HOWTO: Use IIsWebFile to fine grain control IIS behavior

A relatively unknown and unadvertised behavior of IIS is that its features are often more granular than exposed via the IIS Manager UI. In other words, the UI constrains you to a pre-determined set of supported and often-used scenarios, both for your safety (remember, we actually want to allow non-admins to use IIS) and ours.

However, if you really understand IIS behavior and configuration, you can take on some “extra” responsibility and do some nifty and non-obvious things…


Is it possible to implement in SSL in specific web page. Can you give a details or example.. Is really require separate virtual directory for secured and unsecured pages.


Yes, it is absolutely possible to mix secured and unsecured pages within the same virtual directory.

The IIS configuration concept which supports this is called IIsWebFile.

The concept is completely analogous to the NTFS filesystem: you can set ACLs and properties on folders and files which exist in the physical filesystem namespace. With the IIS metabase, you can set Access permissions, SSL requirements, Custom Errors, etc on redirected virtual folders (IIsWebVirtualDir), virtual folders (IIsWebDirectory), virtual files (IIsWebFile) which exist in the URL namespace.

In this case, the configuration is actually sitting right there in the UI, but you probably did not notice it because the concept is a bit advanced and not often advertised. I will show where this is in the UI, and also show how the concept works with the ADSUTIL.VBS commandline tool

IIsWebFile from the IIS Manager UI

IIsWebFile is exposed in the IIS Manager UI whenever you select a website/web app/virtual directory in the left pane and then right-click properties on a filename in the right pane. The resulting property sheet is for a given file resource, and that is an IIsWebFile.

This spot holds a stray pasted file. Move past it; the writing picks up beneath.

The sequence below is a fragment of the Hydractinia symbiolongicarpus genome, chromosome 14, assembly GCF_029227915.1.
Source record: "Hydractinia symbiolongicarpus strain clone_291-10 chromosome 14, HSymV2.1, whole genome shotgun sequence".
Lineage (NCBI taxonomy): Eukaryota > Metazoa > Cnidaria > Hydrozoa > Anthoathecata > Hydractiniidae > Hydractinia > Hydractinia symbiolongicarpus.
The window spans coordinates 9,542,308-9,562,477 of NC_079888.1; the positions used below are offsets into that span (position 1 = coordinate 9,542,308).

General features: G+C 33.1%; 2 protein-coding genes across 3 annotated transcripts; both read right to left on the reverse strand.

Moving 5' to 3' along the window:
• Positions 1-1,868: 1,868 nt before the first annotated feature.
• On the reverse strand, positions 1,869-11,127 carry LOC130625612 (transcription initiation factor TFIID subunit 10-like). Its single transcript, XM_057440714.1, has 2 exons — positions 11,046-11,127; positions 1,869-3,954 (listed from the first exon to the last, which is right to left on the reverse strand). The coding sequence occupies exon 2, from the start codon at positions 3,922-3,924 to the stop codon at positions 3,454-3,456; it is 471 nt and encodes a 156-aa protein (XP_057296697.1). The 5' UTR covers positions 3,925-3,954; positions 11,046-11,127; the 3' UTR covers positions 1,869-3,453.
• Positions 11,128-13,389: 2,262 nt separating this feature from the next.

In your case, you want a certain web page to require SSL but not any others. What you do is:

  1. Setup SSL for that website by assigning a Server Certificate and configuring an SSL IP:Port. You do not need to enforce SSL anywhere – just set it up for the website such that it CAN support SSL. SelfSSL is an easy way to accomplish this.
  2. Create a virtual directory that points to your web pages. It obviously does not require SSL.
  3. Select this virtual directory on the left pane, and right-click properties on the web page that is supposed to require SSL. This pops up a property sheet for the web page.
  4. Navigate to the “File Security” tab and you should see the Edit button of “Secure communications” enabled. Click on it.
  5. Select “Require secure channel (SSL) and optionally require 128bit encryption. OK out of everything.

You now should have a virtual directory which does not require SSL except for that one web page.

IIsWebFile with ADSUTIL

The configuration using ADSUTIL is simple. You still have to first setup SSL for that website as described earlier.

In my commandlines below, I am assuming that the website ID is “1”, the virtual directory containing the web pages is “vdir”, and the web page that requires SSL is “SecuredPage.asp”.

CSCRIPT %SYSTEMDRIVE%\Inetpub\AdminScripts\adsutil.vbs CREATE W3SVC/1/ROOT/vdir/SecuredPage.asp IIsWebFile
CSCRIPT %SYSTEMDRIVE%\Inetpub\AdminScripts\adsutil.vbs SET W3SVC/1/ROOT/vdir/SecuredPage.asp/AccessSSLFlags 264

According to documentation for AccessSSLFlags (a bit field flag), “8” means to enable SSL, and “256” means to require 128bit SSL, so 256+8=”264″ means to enable and require 128bit SSL.

In Closing…

The astute reader should realize that ADSUTIL opens up an interesting possibility… what happens if you create a IIsWebFile that does NOT have a physical file backing? The UI constrains you to only create IIsWebFile for existing physical files exposed in the virtual URL namespace, but if you directly modify IIS configuration with ADSUTIL, you can actually create IIsWebFile for non-existing files.

And what about IIsWebDirectory, and how does it differ from IIsWebVirtualDir?

Well, these topics will be for future discussions, as they can also allow you to do some pretty nifty things…


Comments (1)

  1. Jeff says:


    I stumbled across this blog while trying to find some assistance with performing this exact action. I have to say that I was pleased as punch to find your documentation!

    There is one thing that I did run into that is not mentioned here: Be sure to check that the firewall settings for the SSL port are not being blocked!

    Thanks again